Rebels launched an offensive to capture the Aleppo international airport and adjacent Nairab military air base last week and have since stormed the army based charged with protecting the area.
The fall of the airport would be a turning point in the fate of the city, Syria’s largest, which is now heavily damaged and divided between rebel- and government-controlled zones.
The government has not been able to fly in supplies for weeks because of the fighting.
The head of the Britian-based Syrian Observatory for Human Rights said Monday that the government has managed to bring dozens of vehicles and thousands of troops to the town of Safira, southeast of Aleppo but that heavy fighting has kept them from pushing further towards Aleppo.
Abdul-Rahman, who relies on a network of contacts inside Syria, said the army killed more than 200 members of the Jabhat al-Nusra group over the last two weeks as it pushed toward Safira. The U.S. has designated Jabhat al-Nusra a terrorist organization.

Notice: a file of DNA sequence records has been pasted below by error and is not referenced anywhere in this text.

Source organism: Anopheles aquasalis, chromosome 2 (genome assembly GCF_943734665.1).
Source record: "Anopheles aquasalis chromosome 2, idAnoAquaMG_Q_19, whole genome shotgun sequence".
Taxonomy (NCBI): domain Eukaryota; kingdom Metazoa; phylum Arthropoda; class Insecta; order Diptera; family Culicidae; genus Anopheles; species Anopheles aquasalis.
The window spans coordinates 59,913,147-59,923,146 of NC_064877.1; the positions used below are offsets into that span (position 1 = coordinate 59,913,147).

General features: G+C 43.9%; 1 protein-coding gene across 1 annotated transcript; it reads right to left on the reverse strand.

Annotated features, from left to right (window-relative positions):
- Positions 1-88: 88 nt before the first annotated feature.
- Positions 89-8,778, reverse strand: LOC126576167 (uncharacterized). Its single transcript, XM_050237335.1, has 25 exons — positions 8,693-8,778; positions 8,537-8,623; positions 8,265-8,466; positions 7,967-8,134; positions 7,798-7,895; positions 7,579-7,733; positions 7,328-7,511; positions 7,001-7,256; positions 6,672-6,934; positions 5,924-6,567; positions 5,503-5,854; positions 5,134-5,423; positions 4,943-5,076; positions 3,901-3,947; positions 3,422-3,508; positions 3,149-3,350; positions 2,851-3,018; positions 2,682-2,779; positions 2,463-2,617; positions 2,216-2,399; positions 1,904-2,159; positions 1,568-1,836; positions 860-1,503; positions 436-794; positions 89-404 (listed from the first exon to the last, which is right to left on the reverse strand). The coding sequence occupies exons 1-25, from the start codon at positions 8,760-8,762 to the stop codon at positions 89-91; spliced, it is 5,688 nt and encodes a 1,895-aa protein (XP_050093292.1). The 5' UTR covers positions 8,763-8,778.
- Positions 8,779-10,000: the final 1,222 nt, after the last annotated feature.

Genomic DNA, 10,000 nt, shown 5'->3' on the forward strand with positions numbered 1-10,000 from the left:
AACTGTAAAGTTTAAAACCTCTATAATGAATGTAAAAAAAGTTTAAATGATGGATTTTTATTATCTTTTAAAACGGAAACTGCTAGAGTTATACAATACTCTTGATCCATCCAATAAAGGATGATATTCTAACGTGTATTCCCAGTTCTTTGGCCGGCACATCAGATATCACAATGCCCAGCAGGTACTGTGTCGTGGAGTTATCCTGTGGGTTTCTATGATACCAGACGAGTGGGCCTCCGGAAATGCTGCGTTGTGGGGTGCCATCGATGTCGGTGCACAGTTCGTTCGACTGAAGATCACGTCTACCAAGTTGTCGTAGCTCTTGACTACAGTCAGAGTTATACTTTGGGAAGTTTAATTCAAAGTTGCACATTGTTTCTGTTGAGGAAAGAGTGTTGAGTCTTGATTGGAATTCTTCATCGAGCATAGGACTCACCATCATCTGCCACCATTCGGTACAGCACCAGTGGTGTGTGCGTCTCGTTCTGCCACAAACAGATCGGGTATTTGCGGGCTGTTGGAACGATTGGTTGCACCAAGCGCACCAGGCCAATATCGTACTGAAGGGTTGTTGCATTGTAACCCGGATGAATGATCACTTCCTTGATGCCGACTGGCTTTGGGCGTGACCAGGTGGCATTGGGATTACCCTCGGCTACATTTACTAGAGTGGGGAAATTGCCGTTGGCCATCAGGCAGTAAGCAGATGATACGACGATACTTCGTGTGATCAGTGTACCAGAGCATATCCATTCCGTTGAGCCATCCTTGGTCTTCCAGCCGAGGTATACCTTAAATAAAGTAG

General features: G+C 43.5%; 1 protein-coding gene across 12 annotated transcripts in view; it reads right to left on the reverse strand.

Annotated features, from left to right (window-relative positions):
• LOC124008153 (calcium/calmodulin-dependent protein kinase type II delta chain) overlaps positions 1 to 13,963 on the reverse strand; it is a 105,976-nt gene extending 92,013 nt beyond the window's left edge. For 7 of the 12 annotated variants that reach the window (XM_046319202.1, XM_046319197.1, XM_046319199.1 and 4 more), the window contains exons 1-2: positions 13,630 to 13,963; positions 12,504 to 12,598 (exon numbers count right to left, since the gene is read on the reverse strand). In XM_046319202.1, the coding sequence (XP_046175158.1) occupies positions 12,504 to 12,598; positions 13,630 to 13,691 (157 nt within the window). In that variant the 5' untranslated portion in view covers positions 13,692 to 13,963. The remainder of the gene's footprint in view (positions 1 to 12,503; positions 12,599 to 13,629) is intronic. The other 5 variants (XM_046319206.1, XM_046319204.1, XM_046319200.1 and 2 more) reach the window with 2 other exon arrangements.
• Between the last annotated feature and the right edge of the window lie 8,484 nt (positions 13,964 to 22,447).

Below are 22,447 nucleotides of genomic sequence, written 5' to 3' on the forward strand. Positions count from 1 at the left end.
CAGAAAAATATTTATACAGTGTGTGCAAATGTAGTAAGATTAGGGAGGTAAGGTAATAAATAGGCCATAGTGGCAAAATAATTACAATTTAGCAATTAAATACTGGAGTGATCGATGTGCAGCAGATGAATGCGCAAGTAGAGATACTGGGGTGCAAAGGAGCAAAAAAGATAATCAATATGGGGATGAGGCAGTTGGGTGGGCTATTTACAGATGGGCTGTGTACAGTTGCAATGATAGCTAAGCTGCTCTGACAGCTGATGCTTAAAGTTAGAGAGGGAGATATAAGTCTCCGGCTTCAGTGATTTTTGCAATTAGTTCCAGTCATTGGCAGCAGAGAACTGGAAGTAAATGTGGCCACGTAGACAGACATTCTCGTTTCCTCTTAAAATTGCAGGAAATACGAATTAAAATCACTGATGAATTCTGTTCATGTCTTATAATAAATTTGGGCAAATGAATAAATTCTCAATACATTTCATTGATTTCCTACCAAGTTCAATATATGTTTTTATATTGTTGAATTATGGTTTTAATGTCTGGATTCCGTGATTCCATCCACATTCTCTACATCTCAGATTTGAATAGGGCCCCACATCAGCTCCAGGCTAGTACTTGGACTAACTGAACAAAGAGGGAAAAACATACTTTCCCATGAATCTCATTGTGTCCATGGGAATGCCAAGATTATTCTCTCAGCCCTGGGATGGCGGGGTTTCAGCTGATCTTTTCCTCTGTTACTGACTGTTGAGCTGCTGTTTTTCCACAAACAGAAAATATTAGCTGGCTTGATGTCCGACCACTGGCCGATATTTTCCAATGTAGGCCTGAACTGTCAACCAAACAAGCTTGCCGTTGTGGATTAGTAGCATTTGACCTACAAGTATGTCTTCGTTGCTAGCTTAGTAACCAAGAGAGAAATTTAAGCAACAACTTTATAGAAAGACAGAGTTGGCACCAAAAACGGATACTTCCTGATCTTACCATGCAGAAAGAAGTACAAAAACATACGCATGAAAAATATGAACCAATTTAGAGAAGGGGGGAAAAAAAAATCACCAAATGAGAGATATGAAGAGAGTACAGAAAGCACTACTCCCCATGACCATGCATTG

For its part, the Syrian government said its forces fought and killed ‘‘armed terrorists’’ in the provinces of Idlib, Homs and Aleppo. Syria blames the conflict on an international conspiracy carried out by terrorists to weaken the country.
Also Monday, the Lebanese militant group Hezbollah announced that one of its fighters had been killed while doing ‘‘his jihadist duty.’’ It gave no further details on his death.
The announcement followed reports from Syrian activists and a Lebanese official near the Syrian border that at least two Hezbollah fighters had been killed in sectarian clashes near the Syrian town of Qusair on Saturday.
Hezbollah declined to comment on the clashes, and it could not be confirmed that the fighter buried Monday was killed in Syria.
Associated Press writers Bassem Mroue in Beirut, Don Melvin in Brussels, Geir Moulson in Berlin, Danica Kirka in London and Albert Aji in Damascus, Syria, contributed reporting.